Former aides to members of the Congressional Black Caucus on Tuesday launched the first-ever Super PAC affiliated with the caucus’s political action committee, adding a powerful new player to the stable of Democratic groups that plan to make a big splash in the 2024 election.
The Rolling Sea Action Fund, so named for lyrics in the The black national anthem, he plans to spend more than $10 million on television and digital ads, field organizing and other forms of engagement aimed at Black voters in an effort to help Democrats retake the House of Representatives. The group will focus its resources on swing seats where 8% or more of the electorate are Black voters and therefore where turnout plays a key role in determining election results.
“There’s no really centralized organized effort focused on working year-round to empower and mobilize Black voters in America,” said Niccara Campbell-Wallace, CBC’s former political director, who will lead the Super PAC. new. “We need to make sure we’re engaging Black voters, making sure they know their voting rights, and protecting democracy — and most importantly, taking back the House.”
The Rolling Sea Action Fund is also committed to protecting members of the Congressional Black Caucus in safe seats facing primary challenges, according to Campbell-Wallace.
This cycle has added resonance for the caucus, which currently has only Black Democrats as members, and regaining control of the House. Should the Democrats retake the House, Democratic Leader of the House Hakeem Jeffries (DN.Y.), a longtime member of the Congressional Black Caucus, would be the first Black speaker in history.
Provided they do not coordinate directly with candidates and campaigns, super PACs are allowed to raise and spend unlimited amounts in elections. The efforts of the Ocean Roll Action Fund would complement the work of the House Majority CCP, or HMP, which is the main Super PAC of House Democrats. Unlike HMP, however, the Rolling Sea Action Fund would focus exclusively on mobilizing Black voters.
Rather than being driven by specific concerns about a lack of Black voter participation, Campbell-Wallace told HuffPost that the new group wants to expand on existing efforts and create an organization that could serve as a “ permanent oblivion” to Black outreach within the Democratic Party. Party ecosystem.
“Always with this engagement strategy, we’re identifying and advocating and making sure we’re reaching out to the people who, time and time again, turn out for the Democrats and making sure we’re listening to them – going to the public. , being on the ground, really being a listening ear, versus telling people how to live their lives in their own communities,” said Campbell-Wallace.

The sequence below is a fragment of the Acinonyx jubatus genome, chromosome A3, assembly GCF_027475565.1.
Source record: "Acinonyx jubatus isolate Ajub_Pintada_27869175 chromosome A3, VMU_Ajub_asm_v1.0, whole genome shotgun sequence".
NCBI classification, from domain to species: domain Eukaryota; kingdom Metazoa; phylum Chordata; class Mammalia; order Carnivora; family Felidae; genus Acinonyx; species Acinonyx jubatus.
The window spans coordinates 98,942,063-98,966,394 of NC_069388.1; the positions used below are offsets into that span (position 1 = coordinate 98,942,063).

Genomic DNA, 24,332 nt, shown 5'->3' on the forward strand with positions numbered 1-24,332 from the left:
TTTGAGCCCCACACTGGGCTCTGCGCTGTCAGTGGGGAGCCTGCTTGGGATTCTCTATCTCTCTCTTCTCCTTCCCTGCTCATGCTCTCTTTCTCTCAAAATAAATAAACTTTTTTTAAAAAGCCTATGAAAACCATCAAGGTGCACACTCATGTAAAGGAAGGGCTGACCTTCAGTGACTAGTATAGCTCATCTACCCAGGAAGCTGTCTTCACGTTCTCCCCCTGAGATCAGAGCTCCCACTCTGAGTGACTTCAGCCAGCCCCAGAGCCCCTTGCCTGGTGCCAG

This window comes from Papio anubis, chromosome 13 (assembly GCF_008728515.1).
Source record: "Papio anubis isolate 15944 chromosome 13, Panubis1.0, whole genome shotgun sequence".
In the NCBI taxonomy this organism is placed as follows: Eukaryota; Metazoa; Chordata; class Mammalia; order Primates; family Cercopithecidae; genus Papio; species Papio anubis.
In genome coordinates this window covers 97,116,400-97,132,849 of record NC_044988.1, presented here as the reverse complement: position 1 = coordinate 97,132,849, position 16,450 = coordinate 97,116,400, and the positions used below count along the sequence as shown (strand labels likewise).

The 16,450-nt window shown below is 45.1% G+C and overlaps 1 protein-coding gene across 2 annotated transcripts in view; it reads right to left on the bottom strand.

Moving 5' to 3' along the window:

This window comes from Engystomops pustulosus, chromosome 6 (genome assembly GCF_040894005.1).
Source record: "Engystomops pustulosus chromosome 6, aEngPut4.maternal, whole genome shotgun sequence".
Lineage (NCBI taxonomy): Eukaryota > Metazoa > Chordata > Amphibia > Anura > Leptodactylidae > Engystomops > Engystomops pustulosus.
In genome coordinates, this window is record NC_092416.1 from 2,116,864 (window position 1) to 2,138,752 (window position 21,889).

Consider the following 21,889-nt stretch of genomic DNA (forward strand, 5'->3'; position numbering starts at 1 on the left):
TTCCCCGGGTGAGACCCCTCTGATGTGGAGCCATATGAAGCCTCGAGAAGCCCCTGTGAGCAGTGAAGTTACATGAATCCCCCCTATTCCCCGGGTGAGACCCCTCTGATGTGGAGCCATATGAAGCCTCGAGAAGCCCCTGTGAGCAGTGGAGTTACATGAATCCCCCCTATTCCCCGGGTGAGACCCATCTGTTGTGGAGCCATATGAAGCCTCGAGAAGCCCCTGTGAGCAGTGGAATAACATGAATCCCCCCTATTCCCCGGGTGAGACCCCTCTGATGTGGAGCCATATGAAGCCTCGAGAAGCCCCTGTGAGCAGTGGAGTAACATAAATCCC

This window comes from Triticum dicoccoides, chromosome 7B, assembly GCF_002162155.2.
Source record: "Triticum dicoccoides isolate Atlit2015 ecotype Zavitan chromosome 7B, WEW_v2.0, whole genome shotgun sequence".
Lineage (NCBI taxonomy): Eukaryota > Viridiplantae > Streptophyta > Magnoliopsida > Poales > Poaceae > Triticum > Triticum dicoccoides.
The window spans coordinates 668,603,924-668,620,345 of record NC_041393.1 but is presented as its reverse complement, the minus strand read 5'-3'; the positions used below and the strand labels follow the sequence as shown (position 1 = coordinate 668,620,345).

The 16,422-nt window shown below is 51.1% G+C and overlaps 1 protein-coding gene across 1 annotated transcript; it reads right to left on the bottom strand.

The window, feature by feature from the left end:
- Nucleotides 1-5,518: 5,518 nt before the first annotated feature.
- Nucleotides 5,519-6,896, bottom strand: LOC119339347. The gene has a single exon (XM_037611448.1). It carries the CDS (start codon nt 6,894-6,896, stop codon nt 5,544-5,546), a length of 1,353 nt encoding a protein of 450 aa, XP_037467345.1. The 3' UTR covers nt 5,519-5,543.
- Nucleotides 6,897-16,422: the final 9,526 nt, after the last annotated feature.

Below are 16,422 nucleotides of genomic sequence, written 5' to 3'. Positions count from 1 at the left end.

In the past, leading members of the Congressional Black Caucus have complained about the national Democratic Party taking away Black voters, who are the party’s most reliable voting bloc, forever. Before the 2020 election, for example, some Black legislators cry the dearth of Black staff members in leadership positions at the Democratic Congressional Campaign Committee. Their advocacy, in conjunction with Latino legislators, helped to major personnel changes at DCCC and the diversification of vendors that were given Democratic Party contracts.
This cycle, there are some Black activists and voters they expressed their frustration with President Joe Biden’s lack of progress on what they see as top priorities for the Black community. With a narrow majority in the Senate, Biden failed to pass voting rights legislation or a criminal justice reform bill, and his attempt to provide widespread student debt relief was struck down in court.
Campbell-Wallace acknowledged some Black voters’ disappointment with Biden on those points, even as she laid much of the blame at the feet of Republicans for blocking the president’s efforts and passing “crazy” laws that restricted voting at the state level.
“He’s tired. It frustrates you when you keep trying and keep trying,” she said. “I’m tired sometimes. But we just have to push it.”
To sway Black voters — and all voters — Campbell-Wallace argued, Democrats need to do a better job of building on what they achieved under unified party rule in 2021 and 2022. costs for seniors, presiding over an economy with historically low unemployment and standing up to a conservative Supreme Court that is “trying to roll back all the progress we’ve made in this country.”
“We’re really doing things for working class people. We are the party of working people,” said Campbell-Wallace. “And so all we have to do is sell our good news and shout it from the mountaintop.
“Sometimes we can be a little touchy. We need to stop being so mean. Maybe we need to be a little braggadocious.”